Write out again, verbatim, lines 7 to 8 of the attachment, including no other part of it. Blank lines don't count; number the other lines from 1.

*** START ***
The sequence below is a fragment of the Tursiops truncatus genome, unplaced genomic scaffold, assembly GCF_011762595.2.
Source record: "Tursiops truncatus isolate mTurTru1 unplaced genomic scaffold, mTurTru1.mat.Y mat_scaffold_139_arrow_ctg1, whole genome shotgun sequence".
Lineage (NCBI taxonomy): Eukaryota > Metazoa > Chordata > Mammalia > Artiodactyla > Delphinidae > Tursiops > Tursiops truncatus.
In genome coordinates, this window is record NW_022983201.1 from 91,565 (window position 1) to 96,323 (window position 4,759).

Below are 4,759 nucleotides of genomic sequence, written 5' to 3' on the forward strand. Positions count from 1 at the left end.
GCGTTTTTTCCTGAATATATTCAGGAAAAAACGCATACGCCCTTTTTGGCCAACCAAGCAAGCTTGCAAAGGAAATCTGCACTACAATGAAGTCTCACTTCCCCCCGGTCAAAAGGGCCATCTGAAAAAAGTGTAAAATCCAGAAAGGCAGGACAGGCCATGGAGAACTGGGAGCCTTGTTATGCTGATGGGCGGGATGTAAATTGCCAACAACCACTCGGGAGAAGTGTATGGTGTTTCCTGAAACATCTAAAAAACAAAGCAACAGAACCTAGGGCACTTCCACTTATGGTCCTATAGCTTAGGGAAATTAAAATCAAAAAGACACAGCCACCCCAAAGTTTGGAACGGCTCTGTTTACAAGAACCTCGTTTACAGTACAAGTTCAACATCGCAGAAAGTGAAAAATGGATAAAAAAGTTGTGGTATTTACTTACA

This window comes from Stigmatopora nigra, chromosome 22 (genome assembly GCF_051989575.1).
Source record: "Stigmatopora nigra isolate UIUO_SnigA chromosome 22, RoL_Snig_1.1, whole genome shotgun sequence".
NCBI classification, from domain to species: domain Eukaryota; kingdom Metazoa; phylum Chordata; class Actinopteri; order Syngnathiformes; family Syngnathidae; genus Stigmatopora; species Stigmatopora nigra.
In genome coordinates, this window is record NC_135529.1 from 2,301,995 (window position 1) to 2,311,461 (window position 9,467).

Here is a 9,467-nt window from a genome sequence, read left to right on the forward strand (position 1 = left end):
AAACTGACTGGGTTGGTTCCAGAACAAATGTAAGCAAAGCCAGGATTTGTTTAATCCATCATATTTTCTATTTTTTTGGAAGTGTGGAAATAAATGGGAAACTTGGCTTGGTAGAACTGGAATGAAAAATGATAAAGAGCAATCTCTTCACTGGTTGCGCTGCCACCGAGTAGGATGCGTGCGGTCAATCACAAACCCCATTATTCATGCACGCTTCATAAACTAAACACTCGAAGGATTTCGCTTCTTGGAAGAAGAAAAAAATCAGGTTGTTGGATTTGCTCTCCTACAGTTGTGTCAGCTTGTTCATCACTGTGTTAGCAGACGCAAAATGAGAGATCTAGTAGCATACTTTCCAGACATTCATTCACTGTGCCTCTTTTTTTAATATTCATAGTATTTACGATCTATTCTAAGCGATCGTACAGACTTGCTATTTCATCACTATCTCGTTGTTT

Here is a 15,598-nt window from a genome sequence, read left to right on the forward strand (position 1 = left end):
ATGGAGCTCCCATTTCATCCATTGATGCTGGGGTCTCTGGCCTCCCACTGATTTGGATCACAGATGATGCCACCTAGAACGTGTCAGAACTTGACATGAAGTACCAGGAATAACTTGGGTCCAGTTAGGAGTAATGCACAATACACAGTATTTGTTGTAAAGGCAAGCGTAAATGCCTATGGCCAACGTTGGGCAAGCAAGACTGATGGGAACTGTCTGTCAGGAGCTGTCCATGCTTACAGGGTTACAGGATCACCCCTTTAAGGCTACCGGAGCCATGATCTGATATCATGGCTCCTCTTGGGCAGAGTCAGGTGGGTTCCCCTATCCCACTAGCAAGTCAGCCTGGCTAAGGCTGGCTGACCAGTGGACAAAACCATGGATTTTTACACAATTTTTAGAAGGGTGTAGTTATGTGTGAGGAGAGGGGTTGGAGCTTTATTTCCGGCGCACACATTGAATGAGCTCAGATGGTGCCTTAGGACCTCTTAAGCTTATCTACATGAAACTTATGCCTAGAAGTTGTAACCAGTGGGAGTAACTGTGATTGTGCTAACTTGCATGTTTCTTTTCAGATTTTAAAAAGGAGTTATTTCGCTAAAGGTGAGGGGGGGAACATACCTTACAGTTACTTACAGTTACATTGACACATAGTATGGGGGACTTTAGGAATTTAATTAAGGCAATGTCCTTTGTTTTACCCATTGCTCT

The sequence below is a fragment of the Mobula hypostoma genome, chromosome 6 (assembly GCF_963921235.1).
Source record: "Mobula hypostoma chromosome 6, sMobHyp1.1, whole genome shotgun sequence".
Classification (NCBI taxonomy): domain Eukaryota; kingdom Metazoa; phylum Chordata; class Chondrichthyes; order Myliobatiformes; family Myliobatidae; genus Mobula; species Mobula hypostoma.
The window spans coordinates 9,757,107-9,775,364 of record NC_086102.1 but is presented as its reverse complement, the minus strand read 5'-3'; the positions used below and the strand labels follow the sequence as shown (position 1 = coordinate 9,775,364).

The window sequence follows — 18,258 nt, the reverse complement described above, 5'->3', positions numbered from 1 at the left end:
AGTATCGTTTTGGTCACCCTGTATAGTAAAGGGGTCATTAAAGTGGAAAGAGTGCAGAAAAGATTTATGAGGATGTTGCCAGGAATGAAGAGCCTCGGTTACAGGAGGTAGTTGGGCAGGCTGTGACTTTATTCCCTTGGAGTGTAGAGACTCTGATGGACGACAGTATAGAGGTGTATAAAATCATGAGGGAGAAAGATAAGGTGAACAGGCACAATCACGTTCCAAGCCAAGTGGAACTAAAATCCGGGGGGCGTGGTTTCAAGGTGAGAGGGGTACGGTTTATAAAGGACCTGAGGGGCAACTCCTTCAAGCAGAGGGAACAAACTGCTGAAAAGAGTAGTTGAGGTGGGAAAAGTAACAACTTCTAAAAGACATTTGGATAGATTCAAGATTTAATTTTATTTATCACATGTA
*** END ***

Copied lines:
This window comes from Stigmatopora nigra, chromosome 22 (genome assembly GCF_051989575.1).
Source record: "Stigmatopora nigra isolate UIUO_SnigA chromosome 22, RoL_Snig_1.1, whole genome shotgun sequence".